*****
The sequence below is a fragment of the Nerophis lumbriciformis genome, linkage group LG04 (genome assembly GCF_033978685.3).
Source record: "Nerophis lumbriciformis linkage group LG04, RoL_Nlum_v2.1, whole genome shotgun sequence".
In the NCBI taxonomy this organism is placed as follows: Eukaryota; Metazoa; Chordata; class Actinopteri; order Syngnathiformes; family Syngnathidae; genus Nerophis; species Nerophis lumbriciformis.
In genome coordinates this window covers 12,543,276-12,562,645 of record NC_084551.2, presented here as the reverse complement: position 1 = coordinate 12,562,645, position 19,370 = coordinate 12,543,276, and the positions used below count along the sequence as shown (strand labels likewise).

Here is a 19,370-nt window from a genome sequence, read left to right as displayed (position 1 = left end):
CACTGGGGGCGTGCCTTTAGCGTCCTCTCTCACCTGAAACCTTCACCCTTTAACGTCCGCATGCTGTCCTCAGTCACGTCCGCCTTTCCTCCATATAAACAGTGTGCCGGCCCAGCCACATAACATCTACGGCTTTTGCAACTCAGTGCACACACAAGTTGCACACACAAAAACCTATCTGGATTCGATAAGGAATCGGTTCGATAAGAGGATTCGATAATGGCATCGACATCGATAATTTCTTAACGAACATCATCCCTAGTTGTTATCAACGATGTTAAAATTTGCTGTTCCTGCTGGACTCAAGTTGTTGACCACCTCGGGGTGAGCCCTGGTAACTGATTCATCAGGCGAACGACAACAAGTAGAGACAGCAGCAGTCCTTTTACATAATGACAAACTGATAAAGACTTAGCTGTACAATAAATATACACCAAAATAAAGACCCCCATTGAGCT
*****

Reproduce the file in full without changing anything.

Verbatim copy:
The sequence below is a fragment of the Nerophis lumbriciformis genome, linkage group LG04 (genome assembly GCF_033978685.3).
Source record: "Nerophis lumbriciformis linkage group LG04, RoL_Nlum_v2.1, whole genome shotgun sequence".
In the NCBI taxonomy this organism is placed as follows: Eukaryota; Metazoa; Chordata; class Actinopteri; order Syngnathiformes; family Syngnathidae; genus Nerophis; species Nerophis lumbriciformis.
In genome coordinates this window covers 12,543,276-12,562,645 of record NC_084551.2, presented here as the reverse complement: position 1 = coordinate 12,562,645, position 19,370 = coordinate 12,543,276, and the positions used below count along the sequence as shown (strand labels likewise).

Here is a 19,370-nt window from a genome sequence, read left to right as displayed (position 1 = left end):
CACTGGGGGCGTGCCTTTAGCGTCCTCTCTCACCTGAAACCTTCACCCTTTAACGTCCGCATGCTGTCCTCAGTCACGTCCGCCTTTCCTCCATATAAACAGTGTGCCGGCCCAGCCACATAACATCTACGGCTTTTGCAACTCAGTGCACACACAAGTTGCACACACAAAAACCTATCTGGATTCGATAAGGAATCGGTTCGATAAGAGGATTCGATAATGGCATCGACATCGATAATTTCTTAACGAACATCATCCCTAGTTGTTATCAACGATGTTAAAATTTGCTGTTCCTGCTGGACTCAAGTTGTTGACCACCTCGGGGTGAGCCCTGGTAACTGATTCATCAGGCGAACGACAACAAGTAGAGACAGCAGCAGTCCTTTTACATAATGACAAACTGATAAAGACTTAGCTGTACAATAAATATACACCAAAATAAAGACCCCCATTGAGCT